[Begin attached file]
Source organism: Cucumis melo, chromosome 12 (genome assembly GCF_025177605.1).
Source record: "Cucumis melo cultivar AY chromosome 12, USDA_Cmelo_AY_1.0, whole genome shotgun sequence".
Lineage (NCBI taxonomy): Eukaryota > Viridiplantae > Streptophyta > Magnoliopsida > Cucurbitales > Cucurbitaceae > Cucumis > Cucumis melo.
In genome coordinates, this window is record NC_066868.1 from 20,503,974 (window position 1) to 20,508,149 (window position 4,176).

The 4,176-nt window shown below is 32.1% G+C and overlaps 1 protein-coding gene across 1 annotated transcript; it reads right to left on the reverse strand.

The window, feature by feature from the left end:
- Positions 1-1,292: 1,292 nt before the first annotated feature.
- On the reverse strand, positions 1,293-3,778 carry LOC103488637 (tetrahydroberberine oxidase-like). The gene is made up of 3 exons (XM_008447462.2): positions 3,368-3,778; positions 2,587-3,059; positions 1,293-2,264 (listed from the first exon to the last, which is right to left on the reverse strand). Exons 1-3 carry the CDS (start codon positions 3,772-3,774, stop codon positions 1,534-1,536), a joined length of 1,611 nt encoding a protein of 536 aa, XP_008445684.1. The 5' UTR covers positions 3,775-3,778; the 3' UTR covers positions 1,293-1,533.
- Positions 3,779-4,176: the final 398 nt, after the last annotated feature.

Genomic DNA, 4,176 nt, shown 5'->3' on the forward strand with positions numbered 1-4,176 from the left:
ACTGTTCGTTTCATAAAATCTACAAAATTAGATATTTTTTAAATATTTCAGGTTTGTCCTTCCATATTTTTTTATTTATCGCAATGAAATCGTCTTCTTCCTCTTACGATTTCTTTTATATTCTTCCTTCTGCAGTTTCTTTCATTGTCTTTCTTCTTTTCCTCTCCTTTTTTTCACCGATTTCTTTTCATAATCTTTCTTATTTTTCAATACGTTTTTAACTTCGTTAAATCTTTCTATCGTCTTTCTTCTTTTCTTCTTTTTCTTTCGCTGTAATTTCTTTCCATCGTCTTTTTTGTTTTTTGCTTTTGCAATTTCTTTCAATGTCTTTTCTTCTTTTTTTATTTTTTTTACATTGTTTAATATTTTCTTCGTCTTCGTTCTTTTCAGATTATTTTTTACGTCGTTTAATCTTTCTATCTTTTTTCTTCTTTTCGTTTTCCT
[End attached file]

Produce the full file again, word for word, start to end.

Source organism: Cucumis melo, chromosome 12 (genome assembly GCF_025177605.1).
Source record: "Cucumis melo cultivar AY chromosome 12, USDA_Cmelo_AY_1.0, whole genome shotgun sequence".
Lineage (NCBI taxonomy): Eukaryota > Viridiplantae > Streptophyta > Magnoliopsida > Cucurbitales > Cucurbitaceae > Cucumis > Cucumis melo.
In genome coordinates, this window is record NC_066868.1 from 20,503,974 (window position 1) to 20,508,149 (window position 4,176).

The 4,176-nt window shown below is 32.1% G+C and overlaps 1 protein-coding gene across 1 annotated transcript; it reads right to left on the reverse strand.

The window, feature by feature from the left end:
- Positions 1-1,292: 1,292 nt before the first annotated feature.
- On the reverse strand, positions 1,293-3,778 carry LOC103488637 (tetrahydroberberine oxidase-like). The gene is made up of 3 exons (XM_008447462.2): positions 3,368-3,778; positions 2,587-3,059; positions 1,293-2,264 (listed from the first exon to the last, which is right to left on the reverse strand). Exons 1-3 carry the CDS (start codon positions 3,772-3,774, stop codon positions 1,534-1,536), a joined length of 1,611 nt encoding a protein of 536 aa, XP_008445684.1. The 5' UTR covers positions 3,775-3,778; the 3' UTR covers positions 1,293-1,533.
- Positions 3,779-4,176: the final 398 nt, after the last annotated feature.

Genomic DNA, 4,176 nt, shown 5'->3' on the forward strand with positions numbered 1-4,176 from the left:
ACTGTTCGTTTCATAAAATCTACAAAATTAGATATTTTTTAAATATTTCAGGTTTGTCCTTCCATATTTTTTTATTTATCGCAATGAAATCGTCTTCTTCCTCTTACGATTTCTTTTATATTCTTCCTTCTGCAGTTTCTTTCATTGTCTTTCTTCTTTTCCTCTCCTTTTTTTCACCGATTTCTTTTCATAATCTTTCTTATTTTTCAATACGTTTTTAACTTCGTTAAATCTTTCTATCGTCTTTCTTCTTTTCTTCTTTTTCTTTCGCTGTAATTTCTTTCCATCGTCTTTTTTGTTTTTTGCTTTTGCAATTTCTTTCAATGTCTTTTCTTCTTTTTTTATTTTTTTTACATTGTTTAATATTTTCTTCGTCTTCGTTCTTTTCAGATTATTTTTTACGTCGTTTAATCTTTCTATCTTTTTTCTTCTTTTCGTTTTCCT